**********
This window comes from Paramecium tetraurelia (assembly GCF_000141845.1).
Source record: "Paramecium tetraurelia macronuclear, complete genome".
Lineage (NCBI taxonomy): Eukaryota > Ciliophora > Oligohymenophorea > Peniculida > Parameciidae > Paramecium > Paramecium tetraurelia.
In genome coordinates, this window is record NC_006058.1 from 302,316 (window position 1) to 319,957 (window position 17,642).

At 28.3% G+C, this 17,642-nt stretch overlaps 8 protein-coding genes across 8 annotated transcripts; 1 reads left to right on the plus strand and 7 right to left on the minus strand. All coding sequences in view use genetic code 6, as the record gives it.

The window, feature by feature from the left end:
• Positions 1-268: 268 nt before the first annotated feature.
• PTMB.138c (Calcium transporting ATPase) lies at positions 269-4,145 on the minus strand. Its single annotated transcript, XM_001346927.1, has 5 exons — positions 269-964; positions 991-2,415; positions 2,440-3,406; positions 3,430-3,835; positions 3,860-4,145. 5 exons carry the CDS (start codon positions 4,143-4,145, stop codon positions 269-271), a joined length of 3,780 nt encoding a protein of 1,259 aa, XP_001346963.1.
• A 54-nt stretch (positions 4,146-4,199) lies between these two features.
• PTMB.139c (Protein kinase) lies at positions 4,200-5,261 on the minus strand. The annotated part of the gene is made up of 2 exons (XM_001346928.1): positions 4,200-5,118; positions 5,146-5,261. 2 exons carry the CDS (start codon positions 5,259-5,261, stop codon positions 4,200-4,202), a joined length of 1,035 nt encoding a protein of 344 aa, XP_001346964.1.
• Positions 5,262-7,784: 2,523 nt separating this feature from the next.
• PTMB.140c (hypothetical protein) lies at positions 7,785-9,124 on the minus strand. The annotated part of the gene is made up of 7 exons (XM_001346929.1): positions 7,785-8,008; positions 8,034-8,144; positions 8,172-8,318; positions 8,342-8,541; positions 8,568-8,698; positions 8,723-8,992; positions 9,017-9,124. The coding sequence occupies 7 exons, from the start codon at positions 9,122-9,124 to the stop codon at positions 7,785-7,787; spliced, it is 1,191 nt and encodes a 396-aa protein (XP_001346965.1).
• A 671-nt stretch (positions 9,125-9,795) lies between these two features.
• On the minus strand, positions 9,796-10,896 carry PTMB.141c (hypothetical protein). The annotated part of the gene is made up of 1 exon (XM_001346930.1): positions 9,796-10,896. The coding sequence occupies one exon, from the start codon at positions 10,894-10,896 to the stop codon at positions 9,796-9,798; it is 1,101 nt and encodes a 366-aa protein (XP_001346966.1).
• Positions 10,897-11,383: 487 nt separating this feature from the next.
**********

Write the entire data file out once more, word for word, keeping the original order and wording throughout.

This window comes from Paramecium tetraurelia (assembly GCF_000141845.1).
Source record: "Paramecium tetraurelia macronuclear, complete genome".
Lineage (NCBI taxonomy): Eukaryota > Ciliophora > Oligohymenophorea > Peniculida > Parameciidae > Paramecium > Paramecium tetraurelia.
In genome coordinates, this window is record NC_006058.1 from 302,316 (window position 1) to 319,957 (window position 17,642).

At 28.3% G+C, this 17,642-nt stretch overlaps 8 protein-coding genes across 8 annotated transcripts; 1 reads left to right on the plus strand and 7 right to left on the minus strand. All coding sequences in view use genetic code 6, as the record gives it.

The window, feature by feature from the left end:
• Positions 1-268: 268 nt before the first annotated feature.
• PTMB.138c (Calcium transporting ATPase) lies at positions 269-4,145 on the minus strand. Its single annotated transcript, XM_001346927.1, has 5 exons — positions 269-964; positions 991-2,415; positions 2,440-3,406; positions 3,430-3,835; positions 3,860-4,145. 5 exons carry the CDS (start codon positions 4,143-4,145, stop codon positions 269-271), a joined length of 3,780 nt encoding a protein of 1,259 aa, XP_001346963.1.
• A 54-nt stretch (positions 4,146-4,199) lies between these two features.
• PTMB.139c (Protein kinase) lies at positions 4,200-5,261 on the minus strand. The annotated part of the gene is made up of 2 exons (XM_001346928.1): positions 4,200-5,118; positions 5,146-5,261. 2 exons carry the CDS (start codon positions 5,259-5,261, stop codon positions 4,200-4,202), a joined length of 1,035 nt encoding a protein of 344 aa, XP_001346964.1.
• Positions 5,262-7,784: 2,523 nt separating this feature from the next.
• PTMB.140c (hypothetical protein) lies at positions 7,785-9,124 on the minus strand. The annotated part of the gene is made up of 7 exons (XM_001346929.1): positions 7,785-8,008; positions 8,034-8,144; positions 8,172-8,318; positions 8,342-8,541; positions 8,568-8,698; positions 8,723-8,992; positions 9,017-9,124. The coding sequence occupies 7 exons, from the start codon at positions 9,122-9,124 to the stop codon at positions 7,785-7,787; spliced, it is 1,191 nt and encodes a 396-aa protein (XP_001346965.1).
• A 671-nt stretch (positions 9,125-9,795) lies between these two features.
• On the minus strand, positions 9,796-10,896 carry PTMB.141c (hypothetical protein). The annotated part of the gene is made up of 1 exon (XM_001346930.1): positions 9,796-10,896. The coding sequence occupies one exon, from the start codon at positions 10,894-10,896 to the stop codon at positions 9,796-9,798; it is 1,101 nt and encodes a 366-aa protein (XP_001346966.1).
• Positions 10,897-11,383: 487 nt separating this feature from the next.